Column: Raising the minimum wage returns a balance

Column: Raising the minimum wage returns a balance

Following President Obama’s State of the Union Address, where he promised to raise the minimum wage of federal employees to $10.10 an hour, the debate of national minimum wage standards has again resurfaced, sparking more dissentions between Democrats and Republicans over how to best balance free-market capitalism with social welfare ideals.

Oftentimes, however, people ignore, or even forget, the basic aim of minimum wage standards, so to adequately solve the problem, understanding must be the first step. When President Roosevelt instituted minimum wage in 1938, the aim was to protect the rights of workers and to try to uplift every American worker from poverty, providing them at least the chance to chase the elusive ‘American Dream.’ And, for a while, this was effective. Between the 1960s and the 1980s, someone working one minimum wage job for an entire year could support a family of two and keep them out of poverty. When examined, the ratio during these years of minimum wage to the average wage earnings of an American worker was around half; today, that difference is about one third. Here lies our first indication that the minimum wage should be raised—and using this model, it should be higher than the $10.10 that President Obama proposed. Current average wages are around $22, lending minimum wage standards to be set at least $11 per hour, significantly higher than the $7.25 that it currently is today.

Many opponents of raising the minimum wage argue that it will result in job loss, higher costs of products, and overall economic stagnation. However, there is no evidence to back up these arguments, showing even more proof that America’s low-wage earners deserve higher minimum standards. A recent study done by over 600 economists, including multiple Nobel laureates and former presidents of the American Economic Association has revealed that higher base wages has no direct correlation with harms to employers. What it concluded is that employees gain greater freedoms with spending power, contributing to the capitalist, consumer economy of America while not effecting employment at all (i.e. no job loss).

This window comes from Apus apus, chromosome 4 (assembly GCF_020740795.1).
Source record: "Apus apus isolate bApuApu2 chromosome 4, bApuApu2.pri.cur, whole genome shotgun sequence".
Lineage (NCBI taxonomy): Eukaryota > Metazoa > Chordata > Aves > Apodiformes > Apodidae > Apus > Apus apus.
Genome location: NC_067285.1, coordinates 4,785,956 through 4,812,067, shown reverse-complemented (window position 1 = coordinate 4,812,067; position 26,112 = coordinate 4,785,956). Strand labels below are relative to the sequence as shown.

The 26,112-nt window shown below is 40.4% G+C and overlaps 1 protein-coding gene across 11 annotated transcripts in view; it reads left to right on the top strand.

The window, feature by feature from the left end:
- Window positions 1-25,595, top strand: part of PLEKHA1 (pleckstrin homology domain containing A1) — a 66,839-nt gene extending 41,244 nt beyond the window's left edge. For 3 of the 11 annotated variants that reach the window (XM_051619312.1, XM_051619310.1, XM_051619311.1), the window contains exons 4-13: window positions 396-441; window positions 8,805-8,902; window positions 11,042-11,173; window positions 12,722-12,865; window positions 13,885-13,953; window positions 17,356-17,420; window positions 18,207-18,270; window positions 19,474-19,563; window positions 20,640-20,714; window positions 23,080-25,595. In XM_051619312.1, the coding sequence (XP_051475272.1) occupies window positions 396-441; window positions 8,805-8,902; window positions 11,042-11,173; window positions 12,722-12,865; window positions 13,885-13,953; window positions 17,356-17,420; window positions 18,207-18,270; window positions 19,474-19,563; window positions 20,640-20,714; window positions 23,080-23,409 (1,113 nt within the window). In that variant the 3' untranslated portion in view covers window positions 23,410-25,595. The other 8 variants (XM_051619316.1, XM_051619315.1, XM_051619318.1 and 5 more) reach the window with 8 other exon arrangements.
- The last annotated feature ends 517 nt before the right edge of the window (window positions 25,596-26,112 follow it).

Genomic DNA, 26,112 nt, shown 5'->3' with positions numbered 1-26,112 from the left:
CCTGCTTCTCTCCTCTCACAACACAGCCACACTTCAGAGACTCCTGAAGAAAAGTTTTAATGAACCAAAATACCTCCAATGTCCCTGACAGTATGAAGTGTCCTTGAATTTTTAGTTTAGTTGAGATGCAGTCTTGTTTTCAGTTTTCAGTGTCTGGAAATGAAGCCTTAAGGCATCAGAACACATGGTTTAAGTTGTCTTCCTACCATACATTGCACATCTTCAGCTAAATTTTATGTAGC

Further arguments about product cost increases are also not backed up by empirical findings among the consumer market. Oftentimes, businesses adjust for base wage raises first by cutting wage raises in managerial positions and employing small product raises. There are no large-scale layoffs or massive lack of employment, nor is there immense raises in product cost, as employers know this would only harm them in a competitive market. So not only would this increase spending power of the 27.8 million people reliant on minimum wage jobs, helping raise them above the poverty line that no American should live under, but it would also return the driving force of the nation to the middle class, as it would slowly reduce the income disparity benefiting the top 1%. As their pay raises slow, their wealth becomes more manageable in the eyes of the common man, creating an egalitarian society over a plutocratic one.

All facets of the minimum wage argument lends itself to raising the base levels significantly, even more than the $10.10 set forth by President Obama. However, the stark opposition of Republicans makes even the minimal effectiveness of the nearly three dollar raise a worthy goal for the common American proletariat.